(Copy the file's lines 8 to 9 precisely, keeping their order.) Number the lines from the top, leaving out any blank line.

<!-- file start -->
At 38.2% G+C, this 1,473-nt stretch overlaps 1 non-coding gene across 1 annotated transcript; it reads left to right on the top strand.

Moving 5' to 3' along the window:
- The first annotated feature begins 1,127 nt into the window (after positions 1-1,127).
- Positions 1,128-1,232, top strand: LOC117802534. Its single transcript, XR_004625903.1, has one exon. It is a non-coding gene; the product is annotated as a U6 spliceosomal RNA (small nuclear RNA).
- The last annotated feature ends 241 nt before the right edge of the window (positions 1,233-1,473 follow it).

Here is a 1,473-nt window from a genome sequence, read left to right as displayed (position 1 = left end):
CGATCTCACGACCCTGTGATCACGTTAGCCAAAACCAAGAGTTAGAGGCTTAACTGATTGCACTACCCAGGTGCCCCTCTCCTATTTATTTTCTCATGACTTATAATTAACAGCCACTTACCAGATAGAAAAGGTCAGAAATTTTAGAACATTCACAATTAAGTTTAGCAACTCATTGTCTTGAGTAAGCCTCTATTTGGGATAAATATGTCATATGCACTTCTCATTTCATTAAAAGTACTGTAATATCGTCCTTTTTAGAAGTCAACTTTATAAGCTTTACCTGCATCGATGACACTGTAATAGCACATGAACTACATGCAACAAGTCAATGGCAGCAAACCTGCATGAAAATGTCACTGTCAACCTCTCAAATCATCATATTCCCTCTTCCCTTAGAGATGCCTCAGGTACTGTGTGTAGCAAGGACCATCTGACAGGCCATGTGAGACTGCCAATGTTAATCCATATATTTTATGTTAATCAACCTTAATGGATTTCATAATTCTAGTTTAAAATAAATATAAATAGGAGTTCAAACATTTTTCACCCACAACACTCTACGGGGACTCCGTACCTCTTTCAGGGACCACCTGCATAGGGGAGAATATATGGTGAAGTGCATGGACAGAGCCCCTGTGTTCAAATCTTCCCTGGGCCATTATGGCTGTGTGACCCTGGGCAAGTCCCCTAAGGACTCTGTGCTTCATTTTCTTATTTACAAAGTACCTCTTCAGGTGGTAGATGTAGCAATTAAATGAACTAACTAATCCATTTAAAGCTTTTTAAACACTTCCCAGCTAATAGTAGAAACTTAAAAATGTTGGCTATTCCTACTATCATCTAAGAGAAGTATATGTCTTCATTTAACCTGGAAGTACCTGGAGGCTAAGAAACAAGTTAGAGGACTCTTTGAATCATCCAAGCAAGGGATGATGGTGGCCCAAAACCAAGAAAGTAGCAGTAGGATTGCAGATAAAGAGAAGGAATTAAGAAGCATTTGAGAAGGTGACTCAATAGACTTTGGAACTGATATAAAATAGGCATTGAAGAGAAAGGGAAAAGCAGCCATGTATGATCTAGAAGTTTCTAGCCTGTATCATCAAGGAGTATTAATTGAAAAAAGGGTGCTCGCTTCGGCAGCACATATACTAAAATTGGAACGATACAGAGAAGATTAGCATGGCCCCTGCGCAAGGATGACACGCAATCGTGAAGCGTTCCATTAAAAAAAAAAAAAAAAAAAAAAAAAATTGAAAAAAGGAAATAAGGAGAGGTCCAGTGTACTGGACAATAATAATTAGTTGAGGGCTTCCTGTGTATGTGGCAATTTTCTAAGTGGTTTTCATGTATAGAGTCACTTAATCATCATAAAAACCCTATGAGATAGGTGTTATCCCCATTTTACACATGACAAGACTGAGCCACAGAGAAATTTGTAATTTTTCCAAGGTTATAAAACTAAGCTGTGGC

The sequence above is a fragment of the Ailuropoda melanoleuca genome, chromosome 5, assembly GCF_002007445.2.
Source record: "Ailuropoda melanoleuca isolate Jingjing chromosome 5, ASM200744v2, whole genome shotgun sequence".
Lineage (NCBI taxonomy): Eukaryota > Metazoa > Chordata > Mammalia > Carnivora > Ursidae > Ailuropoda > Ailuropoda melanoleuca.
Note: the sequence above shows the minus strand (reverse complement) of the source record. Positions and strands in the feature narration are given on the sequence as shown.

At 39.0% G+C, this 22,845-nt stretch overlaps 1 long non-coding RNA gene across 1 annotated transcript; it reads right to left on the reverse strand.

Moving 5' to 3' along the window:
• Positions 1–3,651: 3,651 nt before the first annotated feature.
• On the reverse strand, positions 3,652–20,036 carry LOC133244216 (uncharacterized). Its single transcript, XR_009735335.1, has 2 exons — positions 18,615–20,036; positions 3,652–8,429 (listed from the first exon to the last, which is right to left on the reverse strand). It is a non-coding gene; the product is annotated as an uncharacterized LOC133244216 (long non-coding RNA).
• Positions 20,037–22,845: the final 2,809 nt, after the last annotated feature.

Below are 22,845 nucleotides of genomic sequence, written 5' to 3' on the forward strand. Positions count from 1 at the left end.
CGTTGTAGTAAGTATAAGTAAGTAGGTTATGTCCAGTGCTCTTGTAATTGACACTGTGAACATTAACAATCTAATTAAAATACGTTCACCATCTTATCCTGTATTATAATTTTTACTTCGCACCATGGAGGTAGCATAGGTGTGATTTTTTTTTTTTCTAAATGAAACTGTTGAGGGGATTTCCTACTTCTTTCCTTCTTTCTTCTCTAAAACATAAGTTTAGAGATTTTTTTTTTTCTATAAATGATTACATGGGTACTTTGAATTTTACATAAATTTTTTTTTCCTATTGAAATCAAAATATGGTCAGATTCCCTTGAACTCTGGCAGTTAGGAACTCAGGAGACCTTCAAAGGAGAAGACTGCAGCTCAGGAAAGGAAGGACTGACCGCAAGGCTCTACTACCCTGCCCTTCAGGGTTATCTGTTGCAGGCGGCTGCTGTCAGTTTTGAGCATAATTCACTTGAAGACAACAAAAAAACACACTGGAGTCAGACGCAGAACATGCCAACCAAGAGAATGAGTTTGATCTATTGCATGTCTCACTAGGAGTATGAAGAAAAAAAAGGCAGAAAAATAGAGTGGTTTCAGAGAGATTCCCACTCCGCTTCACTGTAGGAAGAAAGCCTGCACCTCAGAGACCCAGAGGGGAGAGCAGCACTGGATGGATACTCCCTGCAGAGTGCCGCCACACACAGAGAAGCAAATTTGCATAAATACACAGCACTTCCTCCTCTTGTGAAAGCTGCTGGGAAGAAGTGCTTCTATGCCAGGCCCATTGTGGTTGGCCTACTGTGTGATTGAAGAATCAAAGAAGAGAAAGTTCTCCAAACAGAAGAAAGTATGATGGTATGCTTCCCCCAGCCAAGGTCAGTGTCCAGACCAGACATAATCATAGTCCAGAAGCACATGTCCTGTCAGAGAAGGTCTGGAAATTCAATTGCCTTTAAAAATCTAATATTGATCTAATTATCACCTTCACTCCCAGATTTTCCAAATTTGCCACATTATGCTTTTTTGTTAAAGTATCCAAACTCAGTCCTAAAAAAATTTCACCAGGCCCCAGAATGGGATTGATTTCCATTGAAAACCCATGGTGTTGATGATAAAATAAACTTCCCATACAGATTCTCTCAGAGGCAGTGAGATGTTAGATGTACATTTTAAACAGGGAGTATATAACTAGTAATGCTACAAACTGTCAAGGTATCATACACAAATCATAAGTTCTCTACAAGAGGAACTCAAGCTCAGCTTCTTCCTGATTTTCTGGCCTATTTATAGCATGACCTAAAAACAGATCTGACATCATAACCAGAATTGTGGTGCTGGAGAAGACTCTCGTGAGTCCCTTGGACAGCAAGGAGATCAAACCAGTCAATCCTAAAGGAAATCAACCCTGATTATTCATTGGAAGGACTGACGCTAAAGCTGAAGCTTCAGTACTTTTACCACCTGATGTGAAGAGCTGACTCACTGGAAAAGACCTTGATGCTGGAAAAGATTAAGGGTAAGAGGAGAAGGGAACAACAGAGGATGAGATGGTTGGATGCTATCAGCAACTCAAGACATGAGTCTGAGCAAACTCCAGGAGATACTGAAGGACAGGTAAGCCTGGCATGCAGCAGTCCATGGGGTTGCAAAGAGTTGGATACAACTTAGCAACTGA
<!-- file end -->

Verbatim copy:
The sequence above is a fragment of the Ailuropoda melanoleuca genome, chromosome 5, assembly GCF_002007445.2.
Source record: "Ailuropoda melanoleuca isolate Jingjing chromosome 5, ASM200744v2, whole genome shotgun sequence".